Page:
Example file pattern #1: C:/Polarion/data/logs/main|log4j-[^2]*2

Job result:

  • C:/Polarion/data/logs/main/log4j-20090525-1057-23.log (will be kept)

  • C:/Polarion/data/logs/main/log4j-20090523-0457-87.log (will be deleted if older than specified number of days)

  • C:/Polarion/data/logs/main/log4j-20090525-1057-23.log.2009-12 (will be deleted if older than specified number of days)

  • C:/Polarion/data/logs/main/log4j-startup-20090525-1057-23.log (will be kept)

  • C:/Polarion/data/logs/main/log4j-startup-20090525-1057-23.log.2009-12 (will be deleted if older than specified number of days)

Example file pattern #2: C:/Polarion/data/logs/apache|.*\.log

Job result:

  • C:/Polarion/data/logs/apache/access.log.2009-05-25 (will be kept)

  • C:/Polarion/data/logs/apache/access.log.2009-05-20 (will be deleted if older than specified number of days)

  • C:/Polarion/data/logs/apache/error.log.2009-05-20 (will be kept)

See also: Administrator's Guide: System Maintenance: Configuring the Scheduler.

Maintaining Subversion (SVN)

This section provides guidance for administrators on maintaining and updating the Subversion component of the Polarion system to ensure optimal performance. The information here is mainly about repository format and protocol. Once you have these in place, see Advanced Administration: Optimizing Subversion.

Use the Latest Repository Format

Use latest repository format with default configuration for best performance. To migrate the SVN repository to a new format:

  1. Dump repository via command: svnadmin dump -M 1024 repository_path > dump_file.out

    • The in-memory cache (-M) option was introduced only in SVN 1.9.

    • This operation may take hours and you need to make sure that all revisions will be dumped, either by taking your SVN offline, or doing incremental dump and load when switching the repository.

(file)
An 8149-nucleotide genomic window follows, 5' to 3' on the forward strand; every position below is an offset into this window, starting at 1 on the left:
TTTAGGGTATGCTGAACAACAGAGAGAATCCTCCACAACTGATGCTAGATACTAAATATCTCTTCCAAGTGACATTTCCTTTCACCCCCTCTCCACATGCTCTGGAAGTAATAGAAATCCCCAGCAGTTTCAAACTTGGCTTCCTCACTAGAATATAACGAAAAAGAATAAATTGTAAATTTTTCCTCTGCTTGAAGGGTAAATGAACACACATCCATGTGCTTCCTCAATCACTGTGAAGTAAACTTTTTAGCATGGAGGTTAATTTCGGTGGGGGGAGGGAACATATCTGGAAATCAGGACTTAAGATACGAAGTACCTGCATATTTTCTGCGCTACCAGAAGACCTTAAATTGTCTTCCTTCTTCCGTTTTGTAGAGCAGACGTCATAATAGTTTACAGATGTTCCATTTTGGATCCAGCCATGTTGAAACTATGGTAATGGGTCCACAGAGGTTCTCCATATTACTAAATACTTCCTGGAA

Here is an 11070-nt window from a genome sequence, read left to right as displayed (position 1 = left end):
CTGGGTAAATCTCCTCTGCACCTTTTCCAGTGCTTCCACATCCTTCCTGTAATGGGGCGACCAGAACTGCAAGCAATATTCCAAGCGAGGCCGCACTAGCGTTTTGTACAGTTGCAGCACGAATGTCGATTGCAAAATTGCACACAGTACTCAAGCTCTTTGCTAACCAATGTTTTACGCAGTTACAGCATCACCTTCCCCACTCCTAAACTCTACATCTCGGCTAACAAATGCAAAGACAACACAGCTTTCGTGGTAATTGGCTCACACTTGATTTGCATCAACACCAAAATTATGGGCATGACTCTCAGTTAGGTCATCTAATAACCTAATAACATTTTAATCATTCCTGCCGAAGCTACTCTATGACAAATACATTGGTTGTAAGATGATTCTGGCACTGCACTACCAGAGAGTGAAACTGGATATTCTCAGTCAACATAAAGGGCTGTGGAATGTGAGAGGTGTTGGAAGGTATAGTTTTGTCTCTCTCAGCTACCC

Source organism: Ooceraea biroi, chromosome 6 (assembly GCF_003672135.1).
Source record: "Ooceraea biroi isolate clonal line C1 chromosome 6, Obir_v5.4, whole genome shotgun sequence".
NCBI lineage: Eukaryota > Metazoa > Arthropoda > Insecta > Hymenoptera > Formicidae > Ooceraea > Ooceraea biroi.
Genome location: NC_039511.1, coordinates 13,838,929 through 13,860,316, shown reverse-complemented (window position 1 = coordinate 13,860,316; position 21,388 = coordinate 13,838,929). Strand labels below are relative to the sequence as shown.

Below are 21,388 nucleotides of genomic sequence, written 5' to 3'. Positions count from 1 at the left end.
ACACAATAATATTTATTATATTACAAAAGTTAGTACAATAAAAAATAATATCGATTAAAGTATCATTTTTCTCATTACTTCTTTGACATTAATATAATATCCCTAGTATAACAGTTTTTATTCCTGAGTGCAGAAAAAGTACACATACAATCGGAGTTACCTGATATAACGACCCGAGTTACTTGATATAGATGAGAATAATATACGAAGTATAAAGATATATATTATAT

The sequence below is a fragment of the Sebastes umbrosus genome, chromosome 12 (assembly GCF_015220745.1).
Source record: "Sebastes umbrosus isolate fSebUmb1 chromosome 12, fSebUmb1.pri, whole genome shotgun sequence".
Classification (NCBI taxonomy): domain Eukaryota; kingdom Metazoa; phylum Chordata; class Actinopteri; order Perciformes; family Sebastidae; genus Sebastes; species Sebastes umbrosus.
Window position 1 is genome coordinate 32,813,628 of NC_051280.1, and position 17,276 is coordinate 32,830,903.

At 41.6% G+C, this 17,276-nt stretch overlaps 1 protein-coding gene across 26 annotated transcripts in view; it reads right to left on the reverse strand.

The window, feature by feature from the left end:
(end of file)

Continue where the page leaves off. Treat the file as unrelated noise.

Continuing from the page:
2. Create new repository in new storage format via command svnadmin create repo_path.

    • By default this creates new repository storage in newest format with default (and recommended) settings

    • It is advisable to secure access to repository via the configuration in repo_path/conf/svnserve.conf.

    • Ensure that there are the same permissions and owners set for the new repository as for the old one.

  3. Load the old repository contents from the dump to the new repository via command: svnadmin load -M 1024 repo_path < dump_file.out

    • The in-memory cache (-M) option was introduced only in SVN 1.9.

    • This operation may take days for large repositories with hundreds of thousands of revisions, so make sure to utilize the in-memory cache and fast storage (SSD) for this operation.

    • Doing incremental dump and load when switching the repository can help you to limit the downtime.

    • Pack the repository after import.

Pack the Repository

To be sure that caches are optimally utilized, your should pack the repository regularly. Packing weekly is a good interval for many installations.

To pack the repository, execute via crond: svnadmin pack repository_path.